The Consumerist headlined a post the other day It Could Take Years For Some Fuel-Efficient Cars To Be Worth The Savings On Gas. The title was enough to annoy me.
It seems that some car makers produce higher MPG versions of their already fairly fuel-efficient offerings. And, of course, these special versions are a bit more expensive. Assuming that all a consumer is interested in is money (and not greenness) the question is whether or not that additional cost is justified by the savings on gas.
And there is an accepted and well justified right way to answer that question and others like it. Basically, and I will get to details in a moment, you consider the extra cost as a potential investment with a projected return and compare that to other investments you might otherwise make with the money.
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Recently I mentioned, almost in passing, a SmartMoney item that alleged that relatively young used cars were no longer the bargain they once were and that in some cases a new car is actually cheaper. This inspired considerable commentary, much of it of the thoughtful and fact-based variety.
The relative prices of new and barely used cars is a bit more significant an issue than it may at first appear. Conventional wisdom, which until recently I shared with some certainty, is that new cars depreciate violently the moment they become used ones. The consensus seems to be that they lose something like 30% of their new value.
That sort of instant depreciation underlies the argument that used is, in general, a better deal because people place an irrational premium on the new status of cars and attach an irrational stigma to used ones. If the instant loss of value turns out to be untrue, if it turns out that young used cars are only a little cheaper, then perhaps the larger argument that used cars are the smart way to go stops making so much sense.
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My basic advice on cars is that you should buy them mildly used, two to four years old, and drive them until they are inert heaps of rust. This is based on the commonplace observation that used cars are generally a better deal for buyers, that is, that relative to new ones they are cheaper than really makes sense.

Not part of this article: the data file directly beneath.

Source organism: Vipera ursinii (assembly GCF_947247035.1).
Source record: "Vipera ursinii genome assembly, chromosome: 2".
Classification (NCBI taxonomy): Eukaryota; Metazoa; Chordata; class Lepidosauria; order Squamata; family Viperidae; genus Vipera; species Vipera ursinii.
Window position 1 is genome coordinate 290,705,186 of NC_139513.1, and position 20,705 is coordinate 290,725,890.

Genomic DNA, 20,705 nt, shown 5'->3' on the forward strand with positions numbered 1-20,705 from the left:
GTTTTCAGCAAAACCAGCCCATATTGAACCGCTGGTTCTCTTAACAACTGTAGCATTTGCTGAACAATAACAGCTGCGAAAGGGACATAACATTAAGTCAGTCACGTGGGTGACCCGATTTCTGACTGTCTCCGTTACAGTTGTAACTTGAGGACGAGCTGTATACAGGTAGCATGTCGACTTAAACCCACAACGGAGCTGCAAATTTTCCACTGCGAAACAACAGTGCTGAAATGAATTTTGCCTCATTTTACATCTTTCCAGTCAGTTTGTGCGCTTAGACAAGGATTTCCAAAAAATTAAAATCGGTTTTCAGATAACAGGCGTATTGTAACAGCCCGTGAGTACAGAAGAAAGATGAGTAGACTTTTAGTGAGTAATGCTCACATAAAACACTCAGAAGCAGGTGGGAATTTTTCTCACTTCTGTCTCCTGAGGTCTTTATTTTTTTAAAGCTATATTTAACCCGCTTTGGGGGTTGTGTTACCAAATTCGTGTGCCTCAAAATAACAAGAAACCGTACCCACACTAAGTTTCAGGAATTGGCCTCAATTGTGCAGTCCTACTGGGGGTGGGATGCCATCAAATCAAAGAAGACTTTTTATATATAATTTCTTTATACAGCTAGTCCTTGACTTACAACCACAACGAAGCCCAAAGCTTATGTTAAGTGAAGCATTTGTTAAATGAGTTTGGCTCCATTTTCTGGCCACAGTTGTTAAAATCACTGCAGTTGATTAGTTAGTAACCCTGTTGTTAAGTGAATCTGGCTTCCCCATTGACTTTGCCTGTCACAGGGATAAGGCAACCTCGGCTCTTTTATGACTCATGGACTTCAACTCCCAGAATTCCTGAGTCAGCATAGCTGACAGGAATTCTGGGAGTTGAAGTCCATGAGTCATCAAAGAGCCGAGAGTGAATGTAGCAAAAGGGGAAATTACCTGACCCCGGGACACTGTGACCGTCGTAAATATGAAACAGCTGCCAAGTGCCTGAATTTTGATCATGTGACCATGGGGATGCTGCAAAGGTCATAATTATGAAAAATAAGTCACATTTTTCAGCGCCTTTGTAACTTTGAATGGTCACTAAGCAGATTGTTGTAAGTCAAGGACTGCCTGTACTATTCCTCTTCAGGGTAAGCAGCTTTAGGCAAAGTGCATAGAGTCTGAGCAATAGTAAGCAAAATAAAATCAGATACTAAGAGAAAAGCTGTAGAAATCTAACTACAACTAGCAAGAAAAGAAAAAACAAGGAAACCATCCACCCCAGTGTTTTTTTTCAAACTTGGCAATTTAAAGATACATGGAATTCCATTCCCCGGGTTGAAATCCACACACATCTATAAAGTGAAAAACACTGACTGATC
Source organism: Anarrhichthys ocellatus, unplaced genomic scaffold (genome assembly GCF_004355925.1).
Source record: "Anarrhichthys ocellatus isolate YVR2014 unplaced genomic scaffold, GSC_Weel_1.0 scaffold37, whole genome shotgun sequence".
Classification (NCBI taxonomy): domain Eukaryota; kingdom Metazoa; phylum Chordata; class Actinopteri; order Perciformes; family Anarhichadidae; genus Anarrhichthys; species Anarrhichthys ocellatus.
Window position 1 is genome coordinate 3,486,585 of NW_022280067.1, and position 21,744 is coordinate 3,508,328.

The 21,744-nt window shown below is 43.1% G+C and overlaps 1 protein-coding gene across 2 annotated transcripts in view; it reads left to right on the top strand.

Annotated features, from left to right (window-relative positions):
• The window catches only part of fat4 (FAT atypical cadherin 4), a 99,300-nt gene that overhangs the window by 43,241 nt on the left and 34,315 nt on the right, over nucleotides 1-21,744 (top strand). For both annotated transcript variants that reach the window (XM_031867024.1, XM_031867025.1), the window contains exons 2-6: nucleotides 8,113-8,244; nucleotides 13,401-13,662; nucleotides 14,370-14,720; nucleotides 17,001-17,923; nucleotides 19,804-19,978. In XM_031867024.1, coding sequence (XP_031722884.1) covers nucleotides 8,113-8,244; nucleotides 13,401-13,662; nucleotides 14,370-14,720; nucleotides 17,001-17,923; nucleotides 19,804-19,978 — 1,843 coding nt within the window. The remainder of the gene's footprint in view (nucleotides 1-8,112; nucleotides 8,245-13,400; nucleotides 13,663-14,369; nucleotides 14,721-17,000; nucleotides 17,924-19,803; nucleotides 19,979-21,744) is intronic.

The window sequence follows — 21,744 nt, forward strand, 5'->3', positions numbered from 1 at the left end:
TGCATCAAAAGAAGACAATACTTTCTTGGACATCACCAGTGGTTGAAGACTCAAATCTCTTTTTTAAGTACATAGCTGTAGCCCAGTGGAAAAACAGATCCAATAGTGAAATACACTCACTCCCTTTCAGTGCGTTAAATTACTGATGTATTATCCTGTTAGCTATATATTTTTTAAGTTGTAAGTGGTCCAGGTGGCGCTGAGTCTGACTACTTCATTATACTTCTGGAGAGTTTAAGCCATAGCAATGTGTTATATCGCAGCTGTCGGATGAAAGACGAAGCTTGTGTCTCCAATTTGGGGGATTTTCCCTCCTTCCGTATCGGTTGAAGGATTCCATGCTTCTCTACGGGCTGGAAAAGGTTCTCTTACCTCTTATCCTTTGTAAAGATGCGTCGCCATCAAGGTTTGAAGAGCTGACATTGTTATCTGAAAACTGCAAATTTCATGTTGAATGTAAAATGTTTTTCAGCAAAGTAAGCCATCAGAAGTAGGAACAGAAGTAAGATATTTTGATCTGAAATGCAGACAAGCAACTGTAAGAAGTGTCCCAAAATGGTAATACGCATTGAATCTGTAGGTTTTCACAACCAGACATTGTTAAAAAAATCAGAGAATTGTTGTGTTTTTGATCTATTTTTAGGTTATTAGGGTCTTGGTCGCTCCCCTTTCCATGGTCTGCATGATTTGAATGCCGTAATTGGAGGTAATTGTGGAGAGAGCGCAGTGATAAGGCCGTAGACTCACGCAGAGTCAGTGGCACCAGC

Whether this disconnect between new and used car prices is because consumers irrationally prefer new ones or irrationally fear used ones is a metaphysical question I am not going to answer. But the gap is there, and many personal finance types will advise you to buy used rather than new because of it. I don’t disagree, but there is an equally important second principle to be drawn from the new/used price anomaly. Besides “never buy new” there is “never sell used.”
We can all probably agree that buying a car new and selling it used two or three years later is just about the most wasteful way you can own wheels. But buying it as a three year-old and selling it at six is not that far behind. You capture the used car discount when you buy, only to give most of it back again when you sell.
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Here at the Curmudgeon house, there is no question which was the funniest Super Bowl commercial. It was the ad for the local Toyota dealerships. I think what they had in mind was drumming up traffic for their Washington’s Birthday Sales (a big tradition around here) by quoting from positive car reviews. But what they wound up doing was filling the screen with short phrases in big block letters surrounded with quotation marks.
"Best Resale Value"
Even my 12-year-old understood the quotes in the ironic sense and nearly pulled a muscle falling off the sofa. I’ve been looking around the web for a video to embed, but sadly cannot find one. As of mid-week they were still obliviously running the ad.
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Imagine that you are in financial distress. You have a mortgage, a car loan, and credit cards, but cannot pay all three. Which gets paid and which gets stiffed?
Obviously, this is a lesser of evils situation, not an ideal one. Not paying any one of them will have negative consequences. Defaulting on the credit cards will likely result in not being able to use them to buy more stuff. And the other two loans are secured, so not paying those bills could result in the loss of your wheels or roof over your head.
You might think that since shelter is so important, the mortgage would be the most likely bill to be paid. And since buying more stuff on the credit cards is less vital to a person in financial trouble, you might assume that credit cards would be the most likely to be defaulted on. Having your cards taken from you would suck, but not as much as having your car taken.
Not so. Last week Wallet Pop ran a post by Lita Epstein that looked at default data for these three types of loan. Credit cards do turn out to be more commonly defaulted on than car loans, but not by as much as you might have assumed. 1.1% of credit cards were 90 days delinquent in the third quarter. 0.81% of car loans were 60 days delinquent.
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